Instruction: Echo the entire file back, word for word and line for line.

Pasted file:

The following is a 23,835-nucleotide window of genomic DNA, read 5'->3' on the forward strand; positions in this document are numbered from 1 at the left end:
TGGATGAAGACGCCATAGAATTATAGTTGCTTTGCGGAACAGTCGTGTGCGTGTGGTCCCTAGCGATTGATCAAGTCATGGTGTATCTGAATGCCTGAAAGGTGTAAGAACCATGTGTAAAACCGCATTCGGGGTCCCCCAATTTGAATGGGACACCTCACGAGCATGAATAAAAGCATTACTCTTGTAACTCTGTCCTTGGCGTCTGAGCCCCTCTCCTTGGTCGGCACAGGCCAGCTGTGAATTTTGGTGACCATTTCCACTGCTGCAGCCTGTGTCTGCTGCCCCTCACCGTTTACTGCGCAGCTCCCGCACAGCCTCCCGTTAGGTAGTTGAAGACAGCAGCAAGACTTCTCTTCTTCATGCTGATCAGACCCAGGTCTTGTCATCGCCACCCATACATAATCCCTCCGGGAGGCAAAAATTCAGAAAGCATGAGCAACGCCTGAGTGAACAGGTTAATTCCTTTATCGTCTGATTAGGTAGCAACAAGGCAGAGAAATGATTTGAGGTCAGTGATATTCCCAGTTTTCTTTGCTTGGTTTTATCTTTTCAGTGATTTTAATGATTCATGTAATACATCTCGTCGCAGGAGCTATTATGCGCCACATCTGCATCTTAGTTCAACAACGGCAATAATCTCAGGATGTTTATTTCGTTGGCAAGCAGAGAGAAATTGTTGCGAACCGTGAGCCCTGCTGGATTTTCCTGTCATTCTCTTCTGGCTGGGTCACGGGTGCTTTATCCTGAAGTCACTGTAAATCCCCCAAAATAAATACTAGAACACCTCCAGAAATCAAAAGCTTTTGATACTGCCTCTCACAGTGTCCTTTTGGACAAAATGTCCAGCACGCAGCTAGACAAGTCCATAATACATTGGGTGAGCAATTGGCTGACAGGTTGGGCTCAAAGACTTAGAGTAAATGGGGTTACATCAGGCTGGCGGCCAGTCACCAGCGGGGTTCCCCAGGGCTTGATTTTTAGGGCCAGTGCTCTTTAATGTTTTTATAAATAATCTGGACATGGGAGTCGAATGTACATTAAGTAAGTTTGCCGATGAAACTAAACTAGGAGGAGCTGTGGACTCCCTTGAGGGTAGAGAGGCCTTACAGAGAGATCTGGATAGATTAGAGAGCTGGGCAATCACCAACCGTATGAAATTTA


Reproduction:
The following is a 23,835-nucleotide window of genomic DNA, read 5'->3' on the forward strand; positions in this document are numbered from 1 at the left end:
TGGATGAAGACGCCATAGAATTATAGTTGCTTTGCGGAACAGTCGTGTGCGTGTGGTCCCTAGCGATTGATCAAGTCATGGTGTATCTGAATGCCTGAAAGGTGTAAGAACCATGTGTAAAACCGCATTCGGGGTCCCCCAATTTGAATGGGACACCTCACGAGCATGAATAAAAGCATTACTCTTGTAACTCTGTCCTTGGCGTCTGAGCCCCTCTCCTTGGTCGGCACAGGCCAGCTGTGAATTTTGGTGACCATTTCCACTGCTGCAGCCTGTGTCTGCTGCCCCTCACCGTTTACTGCGCAGCTCCCGCACAGCCTCCCGTTAGGTAGTTGAAGACAGCAGCAAGACTTCTCTTCTTCATGCTGATCAGACCCAGGTCTTGTCATCGCCACCCATACATAATCCCTCCGGGAGGCAAAAATTCAGAAAGCATGAGCAACGCCTGAGTGAACAGGTTAATTCCTTTATCGTCTGATTAGGTAGCAACAAGGCAGAGAAATGATTTGAGGTCAGTGATATTCCCAGTTTTCTTTGCTTGGTTTTATCTTTTCAGTGATTTTAATGATTCATGTAATACATCTCGTCGCAGGAGCTATTATGCGCCACATCTGCATCTTAGTTCAACAACGGCAATAATCTCAGGATGTTTATTTCGTTGGCAAGCAGAGAGAAATTGTTGCGAACCGTGAGCCCTGCTGGATTTTCCTGTCATTCTCTTCTGGCTGGGTCACGGGTGCTTTATCCTGAAGTCACTGTAAATCCCCCAAAATAAATACTAGAACACCTCCAGAAATCAAAAGCTTTTGATACTGCCTCTCACAGTGTCCTTTTGGACAAAATGTCCAGCACGCAGCTAGACAAGTCCATAATACATTGGGTGAGCAATTGGCTGACAGGTTGGGCTCAAAGACTTAGAGTAAATGGGGTTACATCAGGCTGGCGGCCAGTCACCAGCGGGGTTCCCCAGGGCTTGATTTTTAGGGCCAGTGCTCTTTAATGTTTTTATAAATAATCTGGACATGGGAGTCGAATGTACATTAAGTAAGTTTGCCGATGAAACTAAACTAGGAGGAGCTGTGGACTCCCTTGAGGGTAGAGAGGCCTTACAGAGAGATCTGGATAGATTAGAGAGCTGGGCAATCACCAACCGTATGAAATTTA